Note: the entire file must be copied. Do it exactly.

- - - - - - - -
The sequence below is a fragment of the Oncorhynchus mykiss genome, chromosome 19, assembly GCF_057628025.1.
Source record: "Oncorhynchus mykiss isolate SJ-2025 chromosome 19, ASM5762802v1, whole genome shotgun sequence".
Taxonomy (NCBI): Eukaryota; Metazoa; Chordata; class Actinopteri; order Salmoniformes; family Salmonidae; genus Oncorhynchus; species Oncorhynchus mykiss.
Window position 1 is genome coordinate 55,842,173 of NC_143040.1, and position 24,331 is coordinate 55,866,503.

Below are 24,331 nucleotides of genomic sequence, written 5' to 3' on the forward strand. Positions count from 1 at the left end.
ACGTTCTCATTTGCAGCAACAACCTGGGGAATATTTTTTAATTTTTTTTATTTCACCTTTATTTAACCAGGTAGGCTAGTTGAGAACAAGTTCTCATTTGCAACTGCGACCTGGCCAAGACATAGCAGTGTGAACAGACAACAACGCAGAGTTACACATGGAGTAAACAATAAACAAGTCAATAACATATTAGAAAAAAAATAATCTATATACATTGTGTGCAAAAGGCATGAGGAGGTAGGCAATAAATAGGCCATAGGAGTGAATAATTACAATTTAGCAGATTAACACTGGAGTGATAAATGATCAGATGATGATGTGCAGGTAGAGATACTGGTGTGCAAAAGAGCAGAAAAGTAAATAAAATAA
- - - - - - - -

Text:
The sequence below is a fragment of the Oncorhynchus mykiss genome, chromosome 19, assembly GCF_057628025.1.
Source record: "Oncorhynchus mykiss isolate SJ-2025 chromosome 19, ASM5762802v1, whole genome shotgun sequence".
Taxonomy (NCBI): Eukaryota; Metazoa; Chordata; class Actinopteri; order Salmoniformes; family Salmonidae; genus Oncorhynchus; species Oncorhynchus mykiss.
Window position 1 is genome coordinate 55,842,173 of NC_143040.1, and position 24,331 is coordinate 55,866,503.

Below are 24,331 nucleotides of genomic sequence, written 5' to 3' on the forward strand. Positions count from 1 at the left end.
ACGTTCTCATTTGCAGCAACAACCTGGGGAATATTTTTTAATTTTTTTTATTTCACCTTTATTTAACCAGGTAGGCTAGTTGAGAACAAGTTCTCATTTGCAACTGCGACCTGGCCAAGACATAGCAGTGTGAACAGACAACAACGCAGAGTTACACATGGAGTAAACAATAAACAAGTCAATAACATATTAGAAAAAAAATAATCTATATACATTGTGTGCAAAAGGCATGAGGAGGTAGGCAATAAATAGGCCATAGGAGTGAATAATTACAATTTAGCAGATTAACACTGGAGTGATAAATGATCAGATGATGATGTGCAGGTAGAGATACTGGTGTGCAAAAGAGCAGAAAAGTAAATAAAATAA